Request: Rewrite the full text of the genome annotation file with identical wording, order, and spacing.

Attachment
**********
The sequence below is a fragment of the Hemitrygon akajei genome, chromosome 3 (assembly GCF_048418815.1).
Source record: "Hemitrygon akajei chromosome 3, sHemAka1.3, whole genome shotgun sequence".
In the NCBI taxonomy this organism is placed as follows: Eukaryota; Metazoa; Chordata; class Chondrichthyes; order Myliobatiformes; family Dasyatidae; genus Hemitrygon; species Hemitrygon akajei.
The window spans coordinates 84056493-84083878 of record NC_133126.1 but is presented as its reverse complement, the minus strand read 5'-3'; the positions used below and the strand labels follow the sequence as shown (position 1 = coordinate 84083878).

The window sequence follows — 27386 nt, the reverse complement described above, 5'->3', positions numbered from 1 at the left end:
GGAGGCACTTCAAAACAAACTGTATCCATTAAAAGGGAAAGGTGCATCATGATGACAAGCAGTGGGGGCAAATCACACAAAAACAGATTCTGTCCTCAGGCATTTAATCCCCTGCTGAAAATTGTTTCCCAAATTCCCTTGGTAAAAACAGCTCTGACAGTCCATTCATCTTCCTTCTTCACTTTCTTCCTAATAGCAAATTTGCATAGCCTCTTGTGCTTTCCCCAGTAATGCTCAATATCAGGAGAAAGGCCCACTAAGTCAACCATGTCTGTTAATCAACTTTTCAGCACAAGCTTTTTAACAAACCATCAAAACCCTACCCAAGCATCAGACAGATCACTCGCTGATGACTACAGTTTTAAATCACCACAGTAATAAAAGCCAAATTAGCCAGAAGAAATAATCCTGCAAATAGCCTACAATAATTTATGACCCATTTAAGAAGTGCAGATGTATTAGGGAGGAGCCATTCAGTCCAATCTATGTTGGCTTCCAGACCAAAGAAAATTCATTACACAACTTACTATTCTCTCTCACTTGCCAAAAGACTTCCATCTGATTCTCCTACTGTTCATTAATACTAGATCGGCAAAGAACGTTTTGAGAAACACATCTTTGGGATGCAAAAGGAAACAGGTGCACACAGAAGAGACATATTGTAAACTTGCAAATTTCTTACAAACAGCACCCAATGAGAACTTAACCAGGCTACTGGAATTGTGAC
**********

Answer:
The sequence below is a fragment of the Hemitrygon akajei genome, chromosome 3 (assembly GCF_048418815.1).
Source record: "Hemitrygon akajei chromosome 3, sHemAka1.3, whole genome shotgun sequence".
In the NCBI taxonomy this organism is placed as follows: Eukaryota; Metazoa; Chordata; class Chondrichthyes; order Myliobatiformes; family Dasyatidae; genus Hemitrygon; species Hemitrygon akajei.
The window spans coordinates 84056493-84083878 of record NC_133126.1 but is presented as its reverse complement, the minus strand read 5'-3'; the positions used below and the strand labels follow the sequence as shown (position 1 = coordinate 84083878).

The window sequence follows — 27386 nt, the reverse complement described above, 5'->3', positions numbered from 1 at the left end:
GGAGGCACTTCAAAACAAACTGTATCCATTAAAAGGGAAAGGTGCATCATGATGACAAGCAGTGGGGGCAAATCACACAAAAACAGATTCTGTCCTCAGGCATTTAATCCCCTGCTGAAAATTGTTTCCCAAATTCCCTTGGTAAAAACAGCTCTGACAGTCCATTCATCTTCCTTCTTCACTTTCTTCCTAATAGCAAATTTGCATAGCCTCTTGTGCTTTCCCCAGTAATGCTCAATATCAGGAGAAAGGCCCACTAAGTCAACCATGTCTGTTAATCAACTTTTCAGCACAAGCTTTTTAACAAACCATCAAAACCCTACCCAAGCATCAGACAGATCACTCGCTGATGACTACAGTTTTAAATCACCACAGTAATAAAAGCCAAATTAGCCAGAAGAAATAATCCTGCAAATAGCCTACAATAATTTATGACCCATTTAAGAAGTGCAGATGTATTAGGGAGGAGCCATTCAGTCCAATCTATGTTGGCTTCCAGACCAAAGAAAATTCATTACACAACTTACTATTCTCTCTCACTTGCCAAAAGACTTCCATCTGATTCTCCTACTGTTCATTAATACTAGATCGGCAAAGAACGTTTTGAGAAACACATCTTTGGGATGCAAAAGGAAACAGGTGCACACAGAAGAGACATATTGTAAACTTGCAAATTTCTTACAAACAGCACCCAATGAGAACTTAACCAGGCTACTGGAATTGTGAC